I grew up playing fighting games. From Street Fighter II to Ultimate Mortal Kombat 3, I mashed those buttons with the best of them. Going home and playing on an SNES controller, though, just wasn’t the same. That’s why I’m so glad that there is such a huge resurgence in the fighting game community these last few years. With that has come a lot of competition in the arcade stick market, which has both increased quality and fueled innovation.
It may not be exactly a household name among most, but Eightarc has really started to carve out its own little niche and today, we are looking at their flagship Eightarc Fusion Synthesis Professional Joystick. If you’re looking for a top-tier FightStick, the Fusion Synthesis certainly looks the part.
A Premium Quality Arcade Stick
You don’t normally use the words “high quality” and “ABS plastic construction” in the same sentence, but that’s effectively what you get here. The Eightarc Fusion Synthesis features a translucent body, offering you a glimpse into the inner workings of this arcade stick. Alternatively, the Fusion is also available in Ebony or Ivory; they’re functionally the same, but have far less flashy of an appearance.
It’s not just about the look, of course, because the FightStick still has to perform. To this end, Eightarc is using genuine Sanwa parts from Japan for its major components. There’s a Sanwa JLF joystick with a clear ball top, housed inside of a square restrictor gate. The eight face buttons are Sanwa OBSC-30 clear buttons, offering a really authentic feel. The 8-foot USB cable is housed in a compartment along the left side. I’d rather the cable come out the back, but that’s a matter of personal preference.
As you can see in the unboxing video I posted, even the retail packaging looks premium. Eightarc also bundles in a headset, cleaning cloth and a couple of button covers to boot.
Pre-Modded for Xbox 360, PS3 and PC
There are ways to mod your arcade sticks so that they are compatible with multiple systems, but the great thing about the Eightarc Fusion is that it comes pre-modded. This is because it is fundamentally based on the Qanba Q4-RAF FightStick, making this stick compatible with the Xbox 360, PlayStation 3 and the PC. There’s just a simple switch near the top for swapping between the different modes.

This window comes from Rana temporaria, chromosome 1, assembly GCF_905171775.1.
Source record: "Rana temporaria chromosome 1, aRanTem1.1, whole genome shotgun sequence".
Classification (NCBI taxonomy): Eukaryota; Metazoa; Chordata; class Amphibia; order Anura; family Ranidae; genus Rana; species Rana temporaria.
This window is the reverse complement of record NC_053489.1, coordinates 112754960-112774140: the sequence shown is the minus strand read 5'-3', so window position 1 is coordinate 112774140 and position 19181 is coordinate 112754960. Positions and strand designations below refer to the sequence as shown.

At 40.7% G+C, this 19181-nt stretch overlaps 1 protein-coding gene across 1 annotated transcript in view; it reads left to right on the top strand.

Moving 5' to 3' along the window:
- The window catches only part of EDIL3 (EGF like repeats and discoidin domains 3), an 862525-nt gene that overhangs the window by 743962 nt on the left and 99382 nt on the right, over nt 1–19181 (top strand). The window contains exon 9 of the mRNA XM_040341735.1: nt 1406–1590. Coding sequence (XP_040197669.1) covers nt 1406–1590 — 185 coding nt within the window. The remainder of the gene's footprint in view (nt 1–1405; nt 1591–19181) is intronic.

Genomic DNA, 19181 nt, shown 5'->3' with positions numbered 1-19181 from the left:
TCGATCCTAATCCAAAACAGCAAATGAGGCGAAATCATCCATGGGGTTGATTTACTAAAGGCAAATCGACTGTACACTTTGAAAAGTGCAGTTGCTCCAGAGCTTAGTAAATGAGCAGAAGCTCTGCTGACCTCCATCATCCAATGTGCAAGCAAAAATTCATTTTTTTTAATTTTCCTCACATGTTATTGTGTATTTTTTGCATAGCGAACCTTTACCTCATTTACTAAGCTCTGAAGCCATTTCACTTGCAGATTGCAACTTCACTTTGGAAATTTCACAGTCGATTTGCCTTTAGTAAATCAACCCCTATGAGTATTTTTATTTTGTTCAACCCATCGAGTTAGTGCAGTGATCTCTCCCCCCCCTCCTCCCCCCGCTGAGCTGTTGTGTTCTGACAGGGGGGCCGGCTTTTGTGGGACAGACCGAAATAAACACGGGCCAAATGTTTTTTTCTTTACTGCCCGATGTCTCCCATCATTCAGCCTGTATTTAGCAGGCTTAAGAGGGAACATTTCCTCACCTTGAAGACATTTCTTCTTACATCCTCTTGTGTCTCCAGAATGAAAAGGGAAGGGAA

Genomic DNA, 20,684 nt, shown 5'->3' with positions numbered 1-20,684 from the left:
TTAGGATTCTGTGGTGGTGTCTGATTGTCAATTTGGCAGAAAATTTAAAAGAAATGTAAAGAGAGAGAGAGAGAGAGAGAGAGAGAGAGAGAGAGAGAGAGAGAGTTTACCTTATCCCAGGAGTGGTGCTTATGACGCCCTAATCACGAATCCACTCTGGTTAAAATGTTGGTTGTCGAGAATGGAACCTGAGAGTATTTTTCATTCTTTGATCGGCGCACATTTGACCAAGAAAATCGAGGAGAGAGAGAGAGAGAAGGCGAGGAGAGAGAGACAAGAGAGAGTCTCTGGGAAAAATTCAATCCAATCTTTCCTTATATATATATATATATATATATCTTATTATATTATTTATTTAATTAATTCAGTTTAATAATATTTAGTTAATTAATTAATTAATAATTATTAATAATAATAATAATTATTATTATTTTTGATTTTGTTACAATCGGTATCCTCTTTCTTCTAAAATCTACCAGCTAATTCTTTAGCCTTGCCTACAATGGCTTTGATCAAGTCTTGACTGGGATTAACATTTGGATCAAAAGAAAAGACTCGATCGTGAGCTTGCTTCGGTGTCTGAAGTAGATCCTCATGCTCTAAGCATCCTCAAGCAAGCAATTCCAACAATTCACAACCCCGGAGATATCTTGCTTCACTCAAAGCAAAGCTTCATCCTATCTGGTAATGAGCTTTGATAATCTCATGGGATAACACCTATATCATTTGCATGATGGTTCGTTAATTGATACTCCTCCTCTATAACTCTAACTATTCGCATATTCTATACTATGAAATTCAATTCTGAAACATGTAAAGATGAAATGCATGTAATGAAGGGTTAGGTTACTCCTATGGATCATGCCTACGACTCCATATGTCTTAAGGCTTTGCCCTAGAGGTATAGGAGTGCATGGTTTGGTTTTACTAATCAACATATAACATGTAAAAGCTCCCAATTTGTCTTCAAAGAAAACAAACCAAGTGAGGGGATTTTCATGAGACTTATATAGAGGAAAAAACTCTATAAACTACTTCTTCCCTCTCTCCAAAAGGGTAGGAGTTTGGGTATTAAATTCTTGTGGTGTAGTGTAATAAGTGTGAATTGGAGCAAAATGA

This kind of triple-functionality is particularly useful for people who go to in-person tournaments, because you’re not sure if the setups there will be using an Xbox or a PlayStation. With the Fusion, you’re ready for anything at the flip of a switch. Unlike hard mods that you may do yourself, the cover art on the Fusion already includes the mapping for both Xbox and PS3 controllers too. This way, you know exactly which button is RB, which is triangle, and so forth.
For starters, the Fusion is quite heavy at 9.5 pounds. This helps to ensure it won’t move around on you as you toss out those shoryukens. The rubber feet and full black felt bottom further assist in this way. Even though it effectively uses the same Sanwa parts as the Hori, somehow everything just feels more solid on the Eightarc by comparison. The construction is very solid and everything feels very responsive.
I did find that the door for the USB cable was a little on the flimsy side though, especially since the compartment is just barely big enough to house the cable. If they could either provide a little more space or put on a stronger hinge on the door, that would make quite the difference.
Let’s Go Fighting in the Streets
But how does it actually perform? To put it to the test, I used the Eightarc Fusion both online and offline to play such fighting games as Super Street Fighter IV and Street Fighter X Tekken. For fun, I also tried a few “retro” arcade style titles too and those worked out just fine. They really reminded me of the old days of hanging out in the arcade, minus the sticky floors and pockets full of quarters.
This stick feels great. The joystick itself is ever so slightly stiffer than the Hori, but not by much. The buttons, which should have been the same but only in a clear variety, did feel a lot better there. The recoil was more pronounced and the overall responsiveness felt better too. I also appreciated that the top cover had a slight ergonomic angle to it, as well as having a sloping front portion as a wrist rest. This aided in comfort for extended gaming sessions.
The added weight really reduced the amount of movement on the arcade stick, particularly with larger movements like Zangief’s spinning piledriver. I had no issues with 720s and triple-button presses registered reliably. Admittedly, I am a bit of a masher, but I’m happy to say that the Eightarc’s quality really stood up to the abuse.
MEGATechie World Champion or MEGATechie Low-Tier Scrub?
There isn’t too much to complain about with this FightStick. The styling is amazing, the weight is great, and the buttons are fantastic. Some people might not like the extra small buttons near the top for the home, turbo, select/back, and start functions, though. The Mad Catz style of putting the start and select buttons on the back is generally preferable. The same can be said about the placement of the USB cable. Relocating it from the left side to the back might be better.
Realistically, these are minor quibbles and they really shouldn’t stop you from consider this stick. I really liked both the look and the quality, and having that triple mod function right out of the box really adds a lot of versatility to the package.
The Eightarc Fusion Synthesis sells for $199.99 through Eightarc.com. If you want to save a little money, but still get the same functionality and presumably the same quality, either the Ebony or Ivory variants of the Fusion sell for about $15 less. For my part, the super classy and unique translucent look of the Synthesis is worth the premium.